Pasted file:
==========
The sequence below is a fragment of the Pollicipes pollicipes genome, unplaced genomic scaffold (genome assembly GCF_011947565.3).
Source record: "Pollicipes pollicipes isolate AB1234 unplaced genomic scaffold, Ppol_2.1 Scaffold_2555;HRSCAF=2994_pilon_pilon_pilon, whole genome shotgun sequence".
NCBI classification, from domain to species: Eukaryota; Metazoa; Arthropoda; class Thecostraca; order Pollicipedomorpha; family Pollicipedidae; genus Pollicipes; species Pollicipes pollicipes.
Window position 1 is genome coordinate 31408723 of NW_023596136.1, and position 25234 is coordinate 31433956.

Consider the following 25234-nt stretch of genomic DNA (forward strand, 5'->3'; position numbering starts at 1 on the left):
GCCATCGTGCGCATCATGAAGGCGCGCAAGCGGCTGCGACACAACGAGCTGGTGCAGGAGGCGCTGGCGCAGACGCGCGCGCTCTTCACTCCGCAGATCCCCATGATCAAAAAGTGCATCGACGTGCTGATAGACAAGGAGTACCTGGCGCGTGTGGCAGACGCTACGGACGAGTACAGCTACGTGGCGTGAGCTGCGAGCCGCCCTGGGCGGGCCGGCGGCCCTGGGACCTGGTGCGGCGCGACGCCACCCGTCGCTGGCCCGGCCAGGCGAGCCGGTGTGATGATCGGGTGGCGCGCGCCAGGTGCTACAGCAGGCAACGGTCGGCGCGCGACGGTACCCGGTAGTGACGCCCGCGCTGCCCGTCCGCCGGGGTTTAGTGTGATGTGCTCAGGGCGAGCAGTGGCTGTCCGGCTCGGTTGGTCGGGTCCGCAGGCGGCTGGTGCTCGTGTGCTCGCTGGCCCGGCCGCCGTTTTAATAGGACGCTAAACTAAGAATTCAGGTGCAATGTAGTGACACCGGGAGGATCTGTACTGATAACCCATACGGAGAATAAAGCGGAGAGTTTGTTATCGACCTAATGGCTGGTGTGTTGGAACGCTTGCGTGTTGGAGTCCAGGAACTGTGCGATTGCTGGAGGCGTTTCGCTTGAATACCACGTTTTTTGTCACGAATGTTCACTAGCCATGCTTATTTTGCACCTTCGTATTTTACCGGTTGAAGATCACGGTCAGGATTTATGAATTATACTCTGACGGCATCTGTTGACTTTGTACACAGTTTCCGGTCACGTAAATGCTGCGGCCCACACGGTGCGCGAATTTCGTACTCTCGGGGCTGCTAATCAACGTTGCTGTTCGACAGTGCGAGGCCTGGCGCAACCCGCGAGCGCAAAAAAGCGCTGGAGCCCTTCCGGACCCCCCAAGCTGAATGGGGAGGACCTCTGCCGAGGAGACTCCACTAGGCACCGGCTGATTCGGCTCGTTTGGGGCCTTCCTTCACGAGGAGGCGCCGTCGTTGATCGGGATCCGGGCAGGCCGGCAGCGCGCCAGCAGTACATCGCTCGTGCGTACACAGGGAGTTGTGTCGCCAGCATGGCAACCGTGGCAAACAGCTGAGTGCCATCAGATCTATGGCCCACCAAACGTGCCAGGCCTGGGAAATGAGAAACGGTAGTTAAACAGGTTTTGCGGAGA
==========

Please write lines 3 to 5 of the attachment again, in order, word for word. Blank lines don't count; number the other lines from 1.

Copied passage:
NCBI classification, from domain to species: Eukaryota; Metazoa; Arthropoda; class Thecostraca; order Pollicipedomorpha; family Pollicipedidae; genus Pollicipes; species Pollicipes pollicipes.
Window position 1 is genome coordinate 31408723 of NW_023596136.1, and position 25234 is coordinate 31433956.

Consider the following 25234-nt stretch of genomic DNA (forward strand, 5'->3'; position numbering starts at 1 on the left):